Floating Points on new album Crush
Sam Shepherd, aka Floating Points, talks us through his new album Crush and his upcoming live shows in collaboration with Hamill Industries
“I'm always trying to capture the moments in my life when I'm actually able to just get stuff done,” Sam Shepherd tells us over the phone while enjoying some rare downtime at a friend’s vineyard in Mount Etna, Sicily. Idyllic as it may sound, this is not a regular occurrence for Shepherd.
Under his Floating Points moniker, Shepherd is one of the most revered producers in electronic music, but juggling multiple responsibilities is something he knows all too well. In the early days of his musical career, he balanced making music and DJing with studying a PhD in neuroscience and epigenetics at University College London, earning his doctorate in 2014. Just a year later he released his debut album as Floating Points, Elaenia, on his own label Pluto.
Elaenia received widespread critical acclaim and was named the best album of 2015 by Resident Advisor. It demonstrated Shepherd’s love of jazz and classical music, pushing the boundaries of dance music just about as far as they could go. Prior to this, he also formed the Floating Points Ensemble, a 16-piece group led by Shepherd, with whom he won the Best Maida Vale Session award at Gilles Peterson’s Worldwide Awards in 2010.
In the four years between Elaenia and new album Crush, Shepherd kept himself just as busy, touring around the world with his live ensemble as well as playing solo dates, but when he found himself in a rare quiet period he didn’t use it to relax. “I think there definitely was a period of a few months when I didn't have any gigs... nothing else to really do and it allowed me to get really focused,” he says. “But, having said that, the two years leading up to making the record were so important in the process, so even though it physically took me five weeks to do it, there was probably a couple of years of learning.”
Shepherd isn’t one for doing things by halves, and even though the album took just five weeks to make, he spent an extensive period prior to recording familiarising himself with a range of new instruments and equipment. One of these instruments was the Rhodes Chroma, a synthesiser notorious for being difficult to programme. “I created hundreds of sounds on this thing and had thematic ideas, so I think when those five weeks came around I was actually looking to my own presets on these synths I'd made,” he says. “There were certain sounds in my head that I could recreate quite easily on the modular side of things because I'd been experimenting for a number of years before that.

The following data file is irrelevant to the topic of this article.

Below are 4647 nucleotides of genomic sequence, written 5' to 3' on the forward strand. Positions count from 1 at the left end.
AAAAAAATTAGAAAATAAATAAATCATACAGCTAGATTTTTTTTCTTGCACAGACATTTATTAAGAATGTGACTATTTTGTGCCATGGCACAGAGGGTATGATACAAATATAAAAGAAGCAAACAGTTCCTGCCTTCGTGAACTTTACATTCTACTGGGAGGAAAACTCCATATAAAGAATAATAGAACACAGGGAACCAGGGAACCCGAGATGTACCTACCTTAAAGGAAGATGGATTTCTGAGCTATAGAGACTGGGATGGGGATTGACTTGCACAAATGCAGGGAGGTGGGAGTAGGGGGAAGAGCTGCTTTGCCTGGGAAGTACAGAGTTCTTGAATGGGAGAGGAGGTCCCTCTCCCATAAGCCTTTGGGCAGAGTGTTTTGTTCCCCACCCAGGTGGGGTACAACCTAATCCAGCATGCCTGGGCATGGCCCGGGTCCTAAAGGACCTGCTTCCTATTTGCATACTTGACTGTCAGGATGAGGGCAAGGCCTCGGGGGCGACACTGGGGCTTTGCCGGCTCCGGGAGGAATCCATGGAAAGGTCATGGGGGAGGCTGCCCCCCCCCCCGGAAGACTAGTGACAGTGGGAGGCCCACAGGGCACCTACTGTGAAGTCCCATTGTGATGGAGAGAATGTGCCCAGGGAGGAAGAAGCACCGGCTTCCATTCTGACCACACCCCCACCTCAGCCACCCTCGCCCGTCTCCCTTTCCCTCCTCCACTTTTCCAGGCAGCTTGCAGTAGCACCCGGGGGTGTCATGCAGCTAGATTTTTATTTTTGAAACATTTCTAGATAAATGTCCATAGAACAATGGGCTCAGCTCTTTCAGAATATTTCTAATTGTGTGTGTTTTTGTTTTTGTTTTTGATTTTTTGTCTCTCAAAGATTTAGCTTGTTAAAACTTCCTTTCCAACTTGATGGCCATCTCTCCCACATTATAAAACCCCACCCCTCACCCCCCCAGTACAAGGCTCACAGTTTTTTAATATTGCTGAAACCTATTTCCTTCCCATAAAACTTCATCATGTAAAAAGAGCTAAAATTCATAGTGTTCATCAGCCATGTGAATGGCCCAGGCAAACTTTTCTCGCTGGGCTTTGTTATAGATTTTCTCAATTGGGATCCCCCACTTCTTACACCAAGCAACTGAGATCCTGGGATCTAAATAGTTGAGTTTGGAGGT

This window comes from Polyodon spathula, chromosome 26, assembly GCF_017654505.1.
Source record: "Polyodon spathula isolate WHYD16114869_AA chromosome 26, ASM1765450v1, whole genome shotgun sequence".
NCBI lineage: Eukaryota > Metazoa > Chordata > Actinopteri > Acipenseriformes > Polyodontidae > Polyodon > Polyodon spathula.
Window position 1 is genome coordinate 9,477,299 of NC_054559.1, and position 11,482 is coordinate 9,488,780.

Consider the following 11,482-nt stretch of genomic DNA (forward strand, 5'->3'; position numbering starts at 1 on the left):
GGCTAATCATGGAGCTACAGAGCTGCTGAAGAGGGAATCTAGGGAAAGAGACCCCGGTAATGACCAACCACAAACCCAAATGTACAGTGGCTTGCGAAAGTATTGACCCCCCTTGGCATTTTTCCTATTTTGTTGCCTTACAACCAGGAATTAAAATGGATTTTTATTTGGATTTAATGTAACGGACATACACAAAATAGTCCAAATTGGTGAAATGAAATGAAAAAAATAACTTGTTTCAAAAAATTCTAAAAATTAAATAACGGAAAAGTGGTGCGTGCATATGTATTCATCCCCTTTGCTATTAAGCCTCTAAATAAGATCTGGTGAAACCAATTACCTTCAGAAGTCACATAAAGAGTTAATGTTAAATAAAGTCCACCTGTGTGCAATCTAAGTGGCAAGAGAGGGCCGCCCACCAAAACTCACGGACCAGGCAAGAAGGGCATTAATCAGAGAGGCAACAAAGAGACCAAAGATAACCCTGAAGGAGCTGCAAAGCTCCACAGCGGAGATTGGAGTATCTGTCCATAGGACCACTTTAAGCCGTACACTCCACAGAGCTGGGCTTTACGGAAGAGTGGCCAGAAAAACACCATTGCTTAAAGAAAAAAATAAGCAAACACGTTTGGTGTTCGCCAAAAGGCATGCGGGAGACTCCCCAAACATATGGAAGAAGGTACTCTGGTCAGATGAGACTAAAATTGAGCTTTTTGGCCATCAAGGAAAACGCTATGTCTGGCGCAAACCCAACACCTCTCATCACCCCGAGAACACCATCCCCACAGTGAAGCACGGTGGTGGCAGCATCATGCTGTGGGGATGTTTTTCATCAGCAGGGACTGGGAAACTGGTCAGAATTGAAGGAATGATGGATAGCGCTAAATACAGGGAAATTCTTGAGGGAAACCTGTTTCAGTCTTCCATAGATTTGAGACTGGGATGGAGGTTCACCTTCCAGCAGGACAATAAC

“You end up making some of the best stuff when you first get the thing because it's so exciting and you quickly explore the thing, and the excitement of that, it makes for sort of serendipitous, spontaneous music quite quickly,” he continues. “I wanted the album to have some spontaneity, and it's very kind of chaotic, and actually that wasn't in the learning process of the instruments, because I felt like I knew the instruments, so I was at the other end of the learning process of the instruments.”
Many of the album’s tracks were recorded live in just one take, and there’s a sense of urgency throughout the record that comes across as a result. Opening with the slow-building orchestral sounds of Falaise, the album reaches its peak with the middle trio of LesAlpx, Bias and Environments before eventually slowing down to a close with two-parter Apoptose. “I think it's fair to say that the heavier things, the sort of really percussive and distorted things, are certainly a function of the equipment I was using and I was working fast,” says Shepherd.
“A lot of those tracks are one-take, live things and, as a result, they had that sound of immediacy and things are distorting and things probably don't sound right... and then, on the other side, there's things like Requiem [for CS70 and Strings] and Sea-Watch and Falaise that are much more considered, but I was writing those on the same equipment,” he continues. “I wanted you to listen to it and think 'well this is so simple', even though I feel like there's a lot of delicate stuff going on with the modular stuff.”
Naturally, Shepherd’s ambition extends to his live shows too. For his upcoming dates in support of Crush, he chose to work once again with Barcelona-based creative studio Hamill Industries, founded by Pablo Barquín and Anna Diaz. The team also worked on the video for the album’s second single, Last Bloom, filmed over 30 days and using numerous scale models of various natural landscapes. And the production levels of the live shows are just as high. “It's incredibly archaic what they do but there are various technologies they use,” says Shepherd.
“One of them is an old-fashioned oscilloscope – you know, that you have in a lab test bench – and we send into that super high frequency audio signals to draw what are essentially Lissajous figures, which are these patterns you get on oscilloscopes,” he continues. “And then, because that signal they send into the oscilloscope is audio, they can treat that signal in the same way I can treat audio, so you can add delays to it, you can add reverb to it, you can do a cut-off filter on it, and all these transformations have an analogous visual result.”
With the visuals directly correlating to the music played on stage by Shepherd in real time, it’s an incredibly high-risk production, but it feels like an AV show in the truest sense. “It's compact as a production but everything hangs by a thread,” says Shepherd. “I'm expecting it will probably go wrong at times, but I think that risk needs to be taken.” And it feels like the kind of risk only someone as ambitious and daring as Shepherd would be able to take and successfully pull off.